Cathedral re-opens following city centre fire

Cathedral re-opens following city centre fire

2nd November 2016 at 09.30                             

Exeter Cathedral has re-opened to the public today following the major fire in Cathedral Yard.

Members of the public seeking a quiet space for prayer and reflection are warmly welcome. The Lady Chapel at the east end of the building will be kept as a quiet space for people to sit, pray or just light a candle.

The Dean of Exeter, the Very Revd Dr Jonathan Draper, said:

“Our job is to support all the other work that is going on by asking God’s blessing on it; giving thanks to God for the skills and dedication of our emergency services; praying for those who have lost a business or a job; opening our doors for those who need to talk; being there for anyone who needs space and sanctuary. We will continue to be here for the City, praying, working with others, reaching out to those in need and offering all that we are and have in this City to God’s keeping. “

The Solemn Requiem Eucharist for All Souls’ Day will take place in the Quire. The St Peter’s Singers will lead our act of worship, using the setting of the Requiem Mass by the 20th century French organist and composer Maurice Duruflé (1902-1986).

The Cathedral Shop is now open as usual.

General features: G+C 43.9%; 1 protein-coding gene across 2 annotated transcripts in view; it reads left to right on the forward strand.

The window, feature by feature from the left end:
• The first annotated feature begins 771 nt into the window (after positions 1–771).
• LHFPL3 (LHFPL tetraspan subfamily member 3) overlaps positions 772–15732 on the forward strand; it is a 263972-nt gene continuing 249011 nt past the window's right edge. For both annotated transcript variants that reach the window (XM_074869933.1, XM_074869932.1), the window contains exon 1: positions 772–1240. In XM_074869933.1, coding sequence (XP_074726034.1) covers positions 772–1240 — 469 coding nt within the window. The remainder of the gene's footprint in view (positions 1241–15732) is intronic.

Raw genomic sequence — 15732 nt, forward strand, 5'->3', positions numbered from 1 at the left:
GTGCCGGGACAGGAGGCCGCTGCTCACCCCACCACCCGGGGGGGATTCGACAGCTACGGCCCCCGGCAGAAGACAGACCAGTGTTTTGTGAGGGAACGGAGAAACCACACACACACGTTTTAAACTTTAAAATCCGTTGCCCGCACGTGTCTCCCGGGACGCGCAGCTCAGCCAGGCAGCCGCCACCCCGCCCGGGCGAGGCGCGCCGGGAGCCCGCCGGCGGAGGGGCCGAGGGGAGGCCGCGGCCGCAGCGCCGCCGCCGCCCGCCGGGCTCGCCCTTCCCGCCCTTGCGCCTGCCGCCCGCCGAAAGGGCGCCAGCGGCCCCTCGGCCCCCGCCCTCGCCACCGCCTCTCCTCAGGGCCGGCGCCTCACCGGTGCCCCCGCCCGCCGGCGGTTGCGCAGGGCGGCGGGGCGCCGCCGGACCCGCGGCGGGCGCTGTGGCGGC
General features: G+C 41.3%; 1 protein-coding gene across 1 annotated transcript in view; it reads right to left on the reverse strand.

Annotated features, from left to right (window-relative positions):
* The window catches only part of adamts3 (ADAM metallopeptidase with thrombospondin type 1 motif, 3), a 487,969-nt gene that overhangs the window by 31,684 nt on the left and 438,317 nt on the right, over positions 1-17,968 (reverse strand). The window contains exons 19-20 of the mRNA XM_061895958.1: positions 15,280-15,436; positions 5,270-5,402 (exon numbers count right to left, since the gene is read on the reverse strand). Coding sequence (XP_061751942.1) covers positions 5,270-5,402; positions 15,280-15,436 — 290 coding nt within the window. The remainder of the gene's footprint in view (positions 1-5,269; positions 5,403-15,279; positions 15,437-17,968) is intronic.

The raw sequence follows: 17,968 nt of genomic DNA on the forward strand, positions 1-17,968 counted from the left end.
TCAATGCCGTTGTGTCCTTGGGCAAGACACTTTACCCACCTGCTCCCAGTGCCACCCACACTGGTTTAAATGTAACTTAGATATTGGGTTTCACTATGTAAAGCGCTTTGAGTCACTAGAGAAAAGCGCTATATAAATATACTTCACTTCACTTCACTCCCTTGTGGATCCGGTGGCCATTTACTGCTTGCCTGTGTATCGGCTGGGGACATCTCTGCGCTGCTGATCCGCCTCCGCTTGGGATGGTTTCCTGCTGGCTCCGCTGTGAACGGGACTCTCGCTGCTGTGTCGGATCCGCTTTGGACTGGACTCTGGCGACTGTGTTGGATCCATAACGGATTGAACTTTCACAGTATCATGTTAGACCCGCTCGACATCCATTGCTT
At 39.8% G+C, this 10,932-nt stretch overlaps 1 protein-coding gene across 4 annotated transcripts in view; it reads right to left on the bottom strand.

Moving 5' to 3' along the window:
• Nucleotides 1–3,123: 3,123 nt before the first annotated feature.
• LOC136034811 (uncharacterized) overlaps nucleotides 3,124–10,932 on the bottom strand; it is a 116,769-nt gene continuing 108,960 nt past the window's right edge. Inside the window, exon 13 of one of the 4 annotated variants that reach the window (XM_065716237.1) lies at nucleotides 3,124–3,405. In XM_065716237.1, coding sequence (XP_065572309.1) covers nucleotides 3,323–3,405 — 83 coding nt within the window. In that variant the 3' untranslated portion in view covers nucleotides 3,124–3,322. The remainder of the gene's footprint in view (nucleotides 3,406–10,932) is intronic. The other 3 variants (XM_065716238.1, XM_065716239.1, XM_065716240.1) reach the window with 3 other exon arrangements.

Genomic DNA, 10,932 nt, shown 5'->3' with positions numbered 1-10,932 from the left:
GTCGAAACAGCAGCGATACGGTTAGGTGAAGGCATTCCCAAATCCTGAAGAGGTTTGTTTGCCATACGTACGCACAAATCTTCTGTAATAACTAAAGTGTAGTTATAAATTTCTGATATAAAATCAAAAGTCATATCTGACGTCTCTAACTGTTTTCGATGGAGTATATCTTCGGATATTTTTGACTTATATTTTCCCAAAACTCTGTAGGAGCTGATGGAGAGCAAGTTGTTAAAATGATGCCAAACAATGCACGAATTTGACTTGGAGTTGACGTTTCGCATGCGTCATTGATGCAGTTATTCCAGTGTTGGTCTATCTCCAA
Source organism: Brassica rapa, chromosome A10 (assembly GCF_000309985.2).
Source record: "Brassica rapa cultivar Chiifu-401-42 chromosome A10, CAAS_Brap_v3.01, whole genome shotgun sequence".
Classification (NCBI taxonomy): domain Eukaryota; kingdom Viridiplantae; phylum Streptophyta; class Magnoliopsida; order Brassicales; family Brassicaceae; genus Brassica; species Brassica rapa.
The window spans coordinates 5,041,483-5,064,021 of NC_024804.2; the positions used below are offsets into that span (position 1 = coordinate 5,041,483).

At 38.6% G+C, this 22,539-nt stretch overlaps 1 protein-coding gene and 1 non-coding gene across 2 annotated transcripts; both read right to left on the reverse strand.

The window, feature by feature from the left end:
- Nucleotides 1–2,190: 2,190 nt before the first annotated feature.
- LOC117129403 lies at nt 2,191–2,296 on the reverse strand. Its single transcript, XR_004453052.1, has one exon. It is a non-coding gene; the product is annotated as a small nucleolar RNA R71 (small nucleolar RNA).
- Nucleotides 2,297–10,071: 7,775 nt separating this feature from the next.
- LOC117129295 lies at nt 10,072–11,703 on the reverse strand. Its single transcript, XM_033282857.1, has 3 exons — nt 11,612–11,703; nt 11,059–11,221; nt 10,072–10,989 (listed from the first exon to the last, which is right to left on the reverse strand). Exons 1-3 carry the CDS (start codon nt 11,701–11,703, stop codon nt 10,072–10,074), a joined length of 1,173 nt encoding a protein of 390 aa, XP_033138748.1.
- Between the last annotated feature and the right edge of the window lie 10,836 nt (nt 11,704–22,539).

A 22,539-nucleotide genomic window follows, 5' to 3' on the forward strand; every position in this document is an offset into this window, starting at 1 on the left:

The Cathedral Café is due to re-open tomorrow, 3rd November 2016.

The Royal Clarence Fire: the Historical Loss & Survival

Saturday, 5 November, Barnfield Theatre, 11.30 doors open for 12.30 to 3.00 pm

Free admission, but first come, first serve.

The Royal Clarence Fire has been the most destructive fire in the recent history of Exeter.  This event is an opportunity to learn what has been lost of historical significance but also to discuss what has been miraculously saved.  Dr Todd Gray will outline the destruction of the Royal Clarence itself.  Three leading building specialists of Exeter (John Allan, Richard Parker & John Thorp) will then outline the significance of the surrounding buildings. These form an island of largely unappreciated medieval and later structures in the heart of the city. A panel discussion will follow.

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